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Police in Mexico are known more for taking bribes than fighting crime. Tijuana's force is now using body cameras and hopes it will show that the public also plays a big role in corruption.

"I've always believed in a zone of privacy," Clinton once said. Her use of a personal email account while secretary of state is just the latest example of trying to defend that zone.

Health care should go beyond a doctor's office, the creators of this program say. Students work as health advocates, helping patients find affordable housing, fresh food and social services as needed.

Anna J. Cooper was a remarkable student and, later, a legendary teacher and principal of the Dunbar School.

With memories of the massive BP spill still fresh, residents are hoping to stop offshore drilling and underwater seismic testing. Industry leaders say they follow rules meant to protect wildlife.

Once, Syria was a modern nation. Today, after five years of brutal conflict, 83 percent of the country's lights are out and life expectancies are 20 years shorter.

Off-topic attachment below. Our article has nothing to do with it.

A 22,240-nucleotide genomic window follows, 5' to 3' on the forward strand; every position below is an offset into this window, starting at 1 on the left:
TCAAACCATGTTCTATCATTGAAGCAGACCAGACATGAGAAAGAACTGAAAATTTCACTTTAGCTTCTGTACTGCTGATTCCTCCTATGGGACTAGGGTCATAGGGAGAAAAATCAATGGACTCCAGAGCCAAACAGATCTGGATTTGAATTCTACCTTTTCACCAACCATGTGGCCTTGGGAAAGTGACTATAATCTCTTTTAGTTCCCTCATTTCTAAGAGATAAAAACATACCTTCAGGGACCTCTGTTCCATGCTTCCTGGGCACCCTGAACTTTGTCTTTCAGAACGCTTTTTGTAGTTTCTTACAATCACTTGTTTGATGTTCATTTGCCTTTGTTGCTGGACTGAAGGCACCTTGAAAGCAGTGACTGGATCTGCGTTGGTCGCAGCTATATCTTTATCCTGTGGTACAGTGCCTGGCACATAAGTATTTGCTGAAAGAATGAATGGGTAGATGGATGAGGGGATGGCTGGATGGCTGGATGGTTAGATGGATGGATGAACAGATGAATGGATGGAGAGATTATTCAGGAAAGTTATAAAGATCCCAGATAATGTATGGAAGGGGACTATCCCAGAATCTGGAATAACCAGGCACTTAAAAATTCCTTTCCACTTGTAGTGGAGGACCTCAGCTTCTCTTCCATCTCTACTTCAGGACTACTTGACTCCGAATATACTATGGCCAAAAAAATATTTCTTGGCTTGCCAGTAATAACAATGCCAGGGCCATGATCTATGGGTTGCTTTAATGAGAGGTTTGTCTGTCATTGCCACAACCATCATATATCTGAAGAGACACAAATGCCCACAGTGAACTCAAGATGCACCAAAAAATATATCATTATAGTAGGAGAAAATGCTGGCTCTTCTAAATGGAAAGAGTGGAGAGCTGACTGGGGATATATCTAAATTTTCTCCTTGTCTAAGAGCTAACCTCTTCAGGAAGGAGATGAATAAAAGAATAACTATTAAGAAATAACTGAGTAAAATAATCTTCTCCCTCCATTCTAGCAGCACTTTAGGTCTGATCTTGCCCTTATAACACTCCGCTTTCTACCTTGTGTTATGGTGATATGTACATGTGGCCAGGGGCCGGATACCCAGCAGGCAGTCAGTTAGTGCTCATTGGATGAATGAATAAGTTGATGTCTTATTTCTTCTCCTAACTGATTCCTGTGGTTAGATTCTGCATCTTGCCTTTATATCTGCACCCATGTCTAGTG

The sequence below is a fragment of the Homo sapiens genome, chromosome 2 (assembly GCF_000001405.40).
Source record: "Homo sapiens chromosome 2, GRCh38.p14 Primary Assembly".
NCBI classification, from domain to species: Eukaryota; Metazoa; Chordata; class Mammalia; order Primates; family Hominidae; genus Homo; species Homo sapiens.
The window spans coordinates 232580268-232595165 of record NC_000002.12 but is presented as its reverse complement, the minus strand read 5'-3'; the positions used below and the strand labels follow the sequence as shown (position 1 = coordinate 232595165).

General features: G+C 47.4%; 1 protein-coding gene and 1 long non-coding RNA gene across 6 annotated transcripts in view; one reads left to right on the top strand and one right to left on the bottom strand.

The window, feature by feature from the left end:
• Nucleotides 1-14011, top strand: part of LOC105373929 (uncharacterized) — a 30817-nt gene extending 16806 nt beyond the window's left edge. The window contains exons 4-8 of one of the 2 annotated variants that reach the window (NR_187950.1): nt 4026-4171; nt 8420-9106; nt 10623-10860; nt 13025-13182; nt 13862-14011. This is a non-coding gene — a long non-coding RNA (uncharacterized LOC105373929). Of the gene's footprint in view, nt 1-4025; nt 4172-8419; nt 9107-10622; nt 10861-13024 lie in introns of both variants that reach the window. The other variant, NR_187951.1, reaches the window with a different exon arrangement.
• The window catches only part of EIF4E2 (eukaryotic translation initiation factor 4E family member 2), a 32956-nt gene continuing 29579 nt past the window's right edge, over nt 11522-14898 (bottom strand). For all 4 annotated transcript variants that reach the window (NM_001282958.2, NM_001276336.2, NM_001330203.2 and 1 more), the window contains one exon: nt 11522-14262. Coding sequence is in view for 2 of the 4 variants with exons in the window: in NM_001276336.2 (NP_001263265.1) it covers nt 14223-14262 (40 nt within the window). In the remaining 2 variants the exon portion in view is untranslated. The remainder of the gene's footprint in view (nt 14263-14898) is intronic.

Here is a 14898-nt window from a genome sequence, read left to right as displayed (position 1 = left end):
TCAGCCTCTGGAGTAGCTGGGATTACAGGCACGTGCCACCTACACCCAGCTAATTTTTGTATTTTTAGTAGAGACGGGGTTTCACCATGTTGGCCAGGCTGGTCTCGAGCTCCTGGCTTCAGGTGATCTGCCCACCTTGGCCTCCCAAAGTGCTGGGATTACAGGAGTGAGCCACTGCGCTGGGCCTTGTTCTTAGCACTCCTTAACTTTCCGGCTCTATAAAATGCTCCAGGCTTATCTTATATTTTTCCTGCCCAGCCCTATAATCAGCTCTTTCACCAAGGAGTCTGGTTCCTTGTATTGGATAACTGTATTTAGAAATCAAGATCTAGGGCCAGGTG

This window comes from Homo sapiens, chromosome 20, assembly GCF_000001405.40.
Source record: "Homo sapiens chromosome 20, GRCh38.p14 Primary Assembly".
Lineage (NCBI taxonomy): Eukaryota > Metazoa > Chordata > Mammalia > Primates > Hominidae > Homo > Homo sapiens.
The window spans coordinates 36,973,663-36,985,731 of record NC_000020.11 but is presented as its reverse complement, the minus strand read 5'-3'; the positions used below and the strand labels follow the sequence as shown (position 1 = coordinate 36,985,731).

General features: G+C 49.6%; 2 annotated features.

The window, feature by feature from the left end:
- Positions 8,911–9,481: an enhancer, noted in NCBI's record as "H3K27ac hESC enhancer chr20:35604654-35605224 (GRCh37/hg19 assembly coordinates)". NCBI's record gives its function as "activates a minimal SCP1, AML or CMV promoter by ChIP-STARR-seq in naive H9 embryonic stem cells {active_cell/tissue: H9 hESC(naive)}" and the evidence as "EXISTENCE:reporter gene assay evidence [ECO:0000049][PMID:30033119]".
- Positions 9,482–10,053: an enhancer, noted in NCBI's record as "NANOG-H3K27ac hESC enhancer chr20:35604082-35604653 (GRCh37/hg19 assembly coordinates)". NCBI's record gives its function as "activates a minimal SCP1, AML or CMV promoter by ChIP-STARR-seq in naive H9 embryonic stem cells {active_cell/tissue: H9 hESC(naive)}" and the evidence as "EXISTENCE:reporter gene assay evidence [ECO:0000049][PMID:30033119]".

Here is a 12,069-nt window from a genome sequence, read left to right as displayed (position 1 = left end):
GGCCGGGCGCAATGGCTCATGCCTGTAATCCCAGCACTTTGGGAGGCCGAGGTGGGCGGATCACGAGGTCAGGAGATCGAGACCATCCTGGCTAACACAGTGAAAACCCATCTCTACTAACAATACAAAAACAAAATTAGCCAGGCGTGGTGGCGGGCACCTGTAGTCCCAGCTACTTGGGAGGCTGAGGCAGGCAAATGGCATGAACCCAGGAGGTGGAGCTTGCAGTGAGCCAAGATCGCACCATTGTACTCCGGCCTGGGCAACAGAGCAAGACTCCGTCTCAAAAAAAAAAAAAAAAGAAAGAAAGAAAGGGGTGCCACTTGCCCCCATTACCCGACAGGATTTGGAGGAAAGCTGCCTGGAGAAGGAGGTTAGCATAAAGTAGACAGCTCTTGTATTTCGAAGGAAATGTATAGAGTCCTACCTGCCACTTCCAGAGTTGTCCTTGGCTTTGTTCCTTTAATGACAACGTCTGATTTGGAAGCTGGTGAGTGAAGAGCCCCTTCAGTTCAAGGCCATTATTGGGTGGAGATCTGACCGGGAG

A new analysis of particles believed to be from the bottom of oceans inside Enceladus suggests the moon is toasty warm.

An assistant chief will replace Tom Jackson; a Justice Department probe following the shooting death of Michael Brown had found serious problems in how the department operated.

Federal law requires publicly-funded medical researchers to promptly report the results of many experimental treatments. But few are doing so, a review shows, and patients may be hurt.

Trials are underway to see how effective a pill approved for HIV prevention in adults may be for teenagers. But some worry Truvada could end up encouraging reckless sexual behavior among young people.

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